(with apologies to Hans Christian Anderson)
John Robinson (career journalist and lecturer at UNC-Chapel Hill on social media): Governor McCrory after filing his suit against the federal government: “That’ll show them! They can’t push us around!”
Governor McCrory after watching Attorney General Loretta Lynch’s news conference: “Oh, hell.”
Once there was a governor so exceedingly fond of discriminatory legislation that he spent much of his time defending a bill that violated Civil Rights and brought great sadness to his fiefdom and larger kingdom. He cared nothing about education, the economic state of his fiefdom nor reaching out to his constituency unless it involved throwing down the gauntlet to challenge anyone who disagreed with him. He had an argument for every business, artist or group that boycotted his fiefdom and stomped his foot at his King and his court for ruling against him. Instead of saying, as one might say, “The governor is in office,” it was said, “The governor is with his media consultants and lawyers.”
In the great city where he lived, life was gay and straight and the community was thriving. Every day many strangers came to town and among them one day came a group of political swindlers. They let it be known that they were conservative and could weave the most magnificent arguments and legislation imaginable. Not only were their agendas, prejudices and viewpoints carefully woven — they were so fine that they were almost invisible to anyone not schooled in the law or with access to the bill.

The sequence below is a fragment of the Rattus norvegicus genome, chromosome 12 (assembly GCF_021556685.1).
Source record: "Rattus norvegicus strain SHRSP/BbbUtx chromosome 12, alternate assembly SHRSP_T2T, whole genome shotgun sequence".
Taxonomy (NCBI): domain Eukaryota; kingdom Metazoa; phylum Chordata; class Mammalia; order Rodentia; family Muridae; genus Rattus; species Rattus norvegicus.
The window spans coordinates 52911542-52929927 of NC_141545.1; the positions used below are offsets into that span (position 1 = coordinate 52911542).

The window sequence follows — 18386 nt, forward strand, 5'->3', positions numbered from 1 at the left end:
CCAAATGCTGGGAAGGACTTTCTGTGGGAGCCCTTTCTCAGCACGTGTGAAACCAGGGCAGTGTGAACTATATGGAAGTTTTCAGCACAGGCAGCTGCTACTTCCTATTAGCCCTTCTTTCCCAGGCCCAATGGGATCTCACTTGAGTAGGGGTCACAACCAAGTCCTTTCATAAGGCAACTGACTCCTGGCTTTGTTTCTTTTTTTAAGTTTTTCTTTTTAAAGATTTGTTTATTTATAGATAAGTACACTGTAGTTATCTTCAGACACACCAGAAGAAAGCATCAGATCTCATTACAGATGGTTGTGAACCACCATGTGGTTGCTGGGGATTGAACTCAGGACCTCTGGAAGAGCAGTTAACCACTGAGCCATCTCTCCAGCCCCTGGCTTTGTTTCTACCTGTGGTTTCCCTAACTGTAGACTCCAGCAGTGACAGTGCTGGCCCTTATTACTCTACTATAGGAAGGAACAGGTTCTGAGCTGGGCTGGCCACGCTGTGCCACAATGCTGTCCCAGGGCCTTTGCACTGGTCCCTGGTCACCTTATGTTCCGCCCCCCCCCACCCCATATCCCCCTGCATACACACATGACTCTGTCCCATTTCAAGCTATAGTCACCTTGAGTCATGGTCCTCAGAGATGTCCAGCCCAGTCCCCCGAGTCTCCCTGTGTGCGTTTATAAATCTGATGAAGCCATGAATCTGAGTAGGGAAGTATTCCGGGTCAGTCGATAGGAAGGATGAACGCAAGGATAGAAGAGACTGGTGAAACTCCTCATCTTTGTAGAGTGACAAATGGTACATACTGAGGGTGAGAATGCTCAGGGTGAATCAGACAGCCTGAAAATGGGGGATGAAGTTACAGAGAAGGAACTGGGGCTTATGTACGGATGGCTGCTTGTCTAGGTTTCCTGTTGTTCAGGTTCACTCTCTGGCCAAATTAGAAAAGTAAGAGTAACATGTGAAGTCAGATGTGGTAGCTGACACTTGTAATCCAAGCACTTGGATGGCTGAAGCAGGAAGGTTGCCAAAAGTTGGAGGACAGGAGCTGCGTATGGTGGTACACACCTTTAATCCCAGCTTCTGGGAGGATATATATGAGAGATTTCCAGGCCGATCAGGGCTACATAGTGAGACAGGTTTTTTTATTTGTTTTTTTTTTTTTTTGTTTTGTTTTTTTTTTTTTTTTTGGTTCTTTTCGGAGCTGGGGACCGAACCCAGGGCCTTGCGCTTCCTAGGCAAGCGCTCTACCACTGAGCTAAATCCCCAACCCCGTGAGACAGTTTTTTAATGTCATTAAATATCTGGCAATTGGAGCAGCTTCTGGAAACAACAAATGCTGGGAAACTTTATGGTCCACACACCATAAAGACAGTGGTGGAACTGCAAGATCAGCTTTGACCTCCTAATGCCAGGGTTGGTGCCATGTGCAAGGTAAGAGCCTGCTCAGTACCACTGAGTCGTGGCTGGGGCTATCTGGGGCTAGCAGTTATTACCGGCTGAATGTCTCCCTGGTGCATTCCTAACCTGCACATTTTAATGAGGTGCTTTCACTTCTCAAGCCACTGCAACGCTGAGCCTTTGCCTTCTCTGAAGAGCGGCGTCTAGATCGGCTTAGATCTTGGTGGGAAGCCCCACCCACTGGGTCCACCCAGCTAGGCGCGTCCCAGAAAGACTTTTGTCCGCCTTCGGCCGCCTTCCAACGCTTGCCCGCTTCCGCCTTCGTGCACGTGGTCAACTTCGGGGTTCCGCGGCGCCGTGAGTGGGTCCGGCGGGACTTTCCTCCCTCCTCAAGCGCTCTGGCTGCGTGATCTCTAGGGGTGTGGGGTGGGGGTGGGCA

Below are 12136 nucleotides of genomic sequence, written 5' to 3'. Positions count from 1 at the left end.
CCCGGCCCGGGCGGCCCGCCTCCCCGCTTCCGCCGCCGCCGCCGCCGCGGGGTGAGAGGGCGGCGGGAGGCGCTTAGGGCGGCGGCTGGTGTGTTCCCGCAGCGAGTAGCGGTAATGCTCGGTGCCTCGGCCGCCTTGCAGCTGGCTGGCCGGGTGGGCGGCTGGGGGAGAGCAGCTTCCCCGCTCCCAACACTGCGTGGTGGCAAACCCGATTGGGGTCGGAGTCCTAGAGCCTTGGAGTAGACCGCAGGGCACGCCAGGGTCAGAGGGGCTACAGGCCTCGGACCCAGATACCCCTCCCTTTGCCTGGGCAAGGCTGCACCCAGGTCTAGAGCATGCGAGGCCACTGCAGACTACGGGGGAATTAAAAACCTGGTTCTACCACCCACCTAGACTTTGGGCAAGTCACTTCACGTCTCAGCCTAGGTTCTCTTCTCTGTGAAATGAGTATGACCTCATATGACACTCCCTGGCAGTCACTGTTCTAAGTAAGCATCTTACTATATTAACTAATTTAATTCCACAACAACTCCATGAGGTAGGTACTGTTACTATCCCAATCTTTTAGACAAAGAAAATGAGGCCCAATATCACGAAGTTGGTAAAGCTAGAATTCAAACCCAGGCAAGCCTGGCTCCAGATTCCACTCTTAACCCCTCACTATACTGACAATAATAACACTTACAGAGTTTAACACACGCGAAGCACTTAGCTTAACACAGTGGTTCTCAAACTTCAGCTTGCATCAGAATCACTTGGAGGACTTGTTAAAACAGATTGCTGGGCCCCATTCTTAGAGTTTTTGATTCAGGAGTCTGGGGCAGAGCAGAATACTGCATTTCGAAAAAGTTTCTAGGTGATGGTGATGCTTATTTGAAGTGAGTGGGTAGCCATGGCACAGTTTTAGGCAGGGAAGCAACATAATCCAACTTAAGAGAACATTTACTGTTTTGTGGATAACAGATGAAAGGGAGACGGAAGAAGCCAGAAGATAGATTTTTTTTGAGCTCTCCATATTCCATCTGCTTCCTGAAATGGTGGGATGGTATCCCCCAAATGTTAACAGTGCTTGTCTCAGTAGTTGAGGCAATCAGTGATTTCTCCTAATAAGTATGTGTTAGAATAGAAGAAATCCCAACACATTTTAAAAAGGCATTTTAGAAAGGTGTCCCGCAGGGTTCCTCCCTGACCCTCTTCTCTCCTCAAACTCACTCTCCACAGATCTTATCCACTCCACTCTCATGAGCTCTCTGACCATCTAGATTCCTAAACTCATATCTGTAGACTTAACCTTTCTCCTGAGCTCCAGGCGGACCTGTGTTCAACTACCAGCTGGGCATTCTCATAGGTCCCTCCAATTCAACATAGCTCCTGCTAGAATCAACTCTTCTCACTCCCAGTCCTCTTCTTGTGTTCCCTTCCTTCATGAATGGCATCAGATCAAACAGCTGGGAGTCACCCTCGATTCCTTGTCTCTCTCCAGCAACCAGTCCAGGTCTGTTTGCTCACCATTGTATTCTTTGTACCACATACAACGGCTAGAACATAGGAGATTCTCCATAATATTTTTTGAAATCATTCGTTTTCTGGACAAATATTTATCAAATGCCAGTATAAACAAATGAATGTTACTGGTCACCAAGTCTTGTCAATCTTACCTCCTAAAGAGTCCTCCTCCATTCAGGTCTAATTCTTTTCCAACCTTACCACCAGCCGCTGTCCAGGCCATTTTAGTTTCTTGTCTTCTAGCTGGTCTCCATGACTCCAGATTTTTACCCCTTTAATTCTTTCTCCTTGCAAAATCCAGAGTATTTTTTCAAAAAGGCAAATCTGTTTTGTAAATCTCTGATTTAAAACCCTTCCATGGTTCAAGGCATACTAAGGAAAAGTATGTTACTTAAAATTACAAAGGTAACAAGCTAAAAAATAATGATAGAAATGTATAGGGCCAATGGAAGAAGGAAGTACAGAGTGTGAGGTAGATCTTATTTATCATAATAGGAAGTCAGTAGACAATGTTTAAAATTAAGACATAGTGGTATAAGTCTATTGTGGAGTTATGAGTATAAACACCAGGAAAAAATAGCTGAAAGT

That would be the bill for me, thought the governor. If I sign it I would be able to discriminate at will and force all of my public entities to do as I say. The swindlers started at once and in a special session that cost the taxpayers thousands of dollars they fabricated the bill. Within 48 hours the bill was ready.
I will sign the bill, thought the governor, but he felt slightly uncomfortable when he remembered that there was much hidden in the bill and that someone might discover this invisibility. It couldn’t have been that he doubted himself yet he thought he’d rather ask his consultants how things were going. He was relieved when they informed him that the bill was fantastic! A revelation! And that it would secure his future as governor. The whole fiefdom knew about the bill and was itching to see it!
The swindlers were thrilled. The governor’s yes-men had plugged the bill to the fullest and now he had to see it for himself. Lo and behold when he reviewed the bill he began to see its gaping holes and horrifying tears at the very fabric of the society that he governed. He knew it was invisible but he couldn’t admit it. That would mean that he too was a fraud. He thought, My people are stupid. All it needs is to slide past the eyes of my fiefdom.
Little did the governor know that not only were his people not stupid, but the eyes of the greater kingdom — aye, the world — were on him and his shoddy bill. They refused to bring their wares to his fiefdom. The actors and jesters and artists refused to perform. The people rallied against him. Despite the fact that he screamed from his mansion, “Oh it’s beautiful! It’s enchanting! I am delighted with it!” The world did not agree.
The political swindlers convinced the governor that he must stand for the bill at all costs. So when the kingdom ruled against him he stood up to them wearing the bill on his sleeve — gaping holes, shoddy workmanship and all.
And then, the attorney general of the kingdom and native of the fiefdom condemned the bill in an anti-discriminatory war cry heard ’round the world.
The governor shivered, for he knew he was naked behind the bill but he thought, This procession must go on. So he walked more proudly than ever, as his noblemen held high the train that wasn’t there at all.
Join the First Amendment Society, a membership that goes directly to funding TCB‘s newsroom.
We believe that reporting can save the world.
The TCB First Amendment Society recognizes the vital role of a free, unfettered press with a bundling of local experiences designed to build community, and unique engagements with our newsroom that will help you understand, and shape, local journalism’s critical role in uplifting the people in our cities.
All revenue goes directly into the newsroom as reporters’ salaries and freelance commissions.